This left everything hanging on Dave's game on board 4, which had transitioned from him having a small opening advantage with more space, to being a pawn down but with an excellent pair of bishops as compensation. However, this is where my former comment about time comes into relevance, as Dave was unable to negotiate the position fast enough, and eventually lost on time. A close match, but yet another defeat in perhaps the second swiftest fall from grace currently occurring in the world of sport (after Borussia Dortmund being bottom of the German football league, of course).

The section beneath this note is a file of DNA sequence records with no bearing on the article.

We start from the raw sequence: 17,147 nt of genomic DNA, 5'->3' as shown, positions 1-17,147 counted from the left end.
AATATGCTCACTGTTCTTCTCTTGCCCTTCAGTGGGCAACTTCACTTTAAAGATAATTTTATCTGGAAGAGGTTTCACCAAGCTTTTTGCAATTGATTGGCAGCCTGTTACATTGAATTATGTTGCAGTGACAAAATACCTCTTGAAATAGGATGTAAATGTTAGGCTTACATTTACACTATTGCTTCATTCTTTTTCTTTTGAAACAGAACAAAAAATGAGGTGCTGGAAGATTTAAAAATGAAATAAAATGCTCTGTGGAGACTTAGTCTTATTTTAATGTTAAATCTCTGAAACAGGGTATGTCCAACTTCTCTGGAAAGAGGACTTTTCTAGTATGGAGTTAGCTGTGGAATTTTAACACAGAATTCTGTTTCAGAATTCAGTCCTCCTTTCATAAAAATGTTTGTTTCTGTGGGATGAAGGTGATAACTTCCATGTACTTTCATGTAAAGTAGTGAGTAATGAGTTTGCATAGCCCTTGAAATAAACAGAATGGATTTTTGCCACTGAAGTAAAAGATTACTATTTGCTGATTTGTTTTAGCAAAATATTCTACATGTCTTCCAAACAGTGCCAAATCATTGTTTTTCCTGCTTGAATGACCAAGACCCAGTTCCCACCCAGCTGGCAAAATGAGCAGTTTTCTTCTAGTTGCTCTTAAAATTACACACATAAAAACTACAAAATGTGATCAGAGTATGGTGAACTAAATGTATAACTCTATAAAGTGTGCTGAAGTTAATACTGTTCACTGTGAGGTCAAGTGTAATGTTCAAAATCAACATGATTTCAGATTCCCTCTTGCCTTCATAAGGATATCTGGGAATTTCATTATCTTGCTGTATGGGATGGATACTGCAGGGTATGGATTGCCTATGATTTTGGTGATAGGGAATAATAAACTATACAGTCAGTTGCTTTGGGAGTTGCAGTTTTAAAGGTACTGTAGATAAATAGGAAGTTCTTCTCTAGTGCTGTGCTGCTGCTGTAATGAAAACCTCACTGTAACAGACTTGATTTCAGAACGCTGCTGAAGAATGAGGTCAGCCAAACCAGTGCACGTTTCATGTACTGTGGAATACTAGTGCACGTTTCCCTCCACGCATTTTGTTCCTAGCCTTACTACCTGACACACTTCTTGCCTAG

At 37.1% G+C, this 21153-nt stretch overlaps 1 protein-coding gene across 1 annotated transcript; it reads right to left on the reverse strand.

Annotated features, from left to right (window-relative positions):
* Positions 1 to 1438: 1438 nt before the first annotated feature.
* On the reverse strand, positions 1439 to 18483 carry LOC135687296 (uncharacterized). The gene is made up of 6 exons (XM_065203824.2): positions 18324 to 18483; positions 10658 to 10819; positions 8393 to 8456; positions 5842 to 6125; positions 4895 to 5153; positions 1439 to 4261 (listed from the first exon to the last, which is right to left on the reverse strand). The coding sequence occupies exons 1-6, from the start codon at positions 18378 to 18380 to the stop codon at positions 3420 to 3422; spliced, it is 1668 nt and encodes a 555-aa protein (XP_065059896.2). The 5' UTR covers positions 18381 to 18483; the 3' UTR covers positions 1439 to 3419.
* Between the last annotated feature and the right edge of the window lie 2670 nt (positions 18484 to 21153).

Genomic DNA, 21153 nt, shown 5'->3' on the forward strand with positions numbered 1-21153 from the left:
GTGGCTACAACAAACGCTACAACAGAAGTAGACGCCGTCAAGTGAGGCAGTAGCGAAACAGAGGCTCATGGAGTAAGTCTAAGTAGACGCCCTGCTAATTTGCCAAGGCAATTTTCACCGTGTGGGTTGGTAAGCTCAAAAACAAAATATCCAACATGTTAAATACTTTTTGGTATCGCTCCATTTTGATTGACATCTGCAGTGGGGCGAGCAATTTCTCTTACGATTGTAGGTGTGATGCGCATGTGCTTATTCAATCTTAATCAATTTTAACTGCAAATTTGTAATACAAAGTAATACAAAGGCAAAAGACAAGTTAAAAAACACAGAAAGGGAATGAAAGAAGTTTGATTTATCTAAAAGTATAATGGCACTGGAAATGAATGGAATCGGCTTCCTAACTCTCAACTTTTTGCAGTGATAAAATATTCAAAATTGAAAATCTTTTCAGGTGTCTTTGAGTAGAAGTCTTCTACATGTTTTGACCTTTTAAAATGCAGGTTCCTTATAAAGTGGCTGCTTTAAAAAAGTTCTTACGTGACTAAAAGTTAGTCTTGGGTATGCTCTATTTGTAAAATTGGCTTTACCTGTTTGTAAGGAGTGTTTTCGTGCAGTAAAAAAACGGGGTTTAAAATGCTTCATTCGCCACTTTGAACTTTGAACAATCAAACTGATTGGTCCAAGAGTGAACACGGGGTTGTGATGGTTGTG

P.S. Apologies for the delay in writing this report; I was clearly too distraught to remember to do so previously. On the plus side, this means our next game is now tomorrow, so hopefully I shall have better news to report very soon.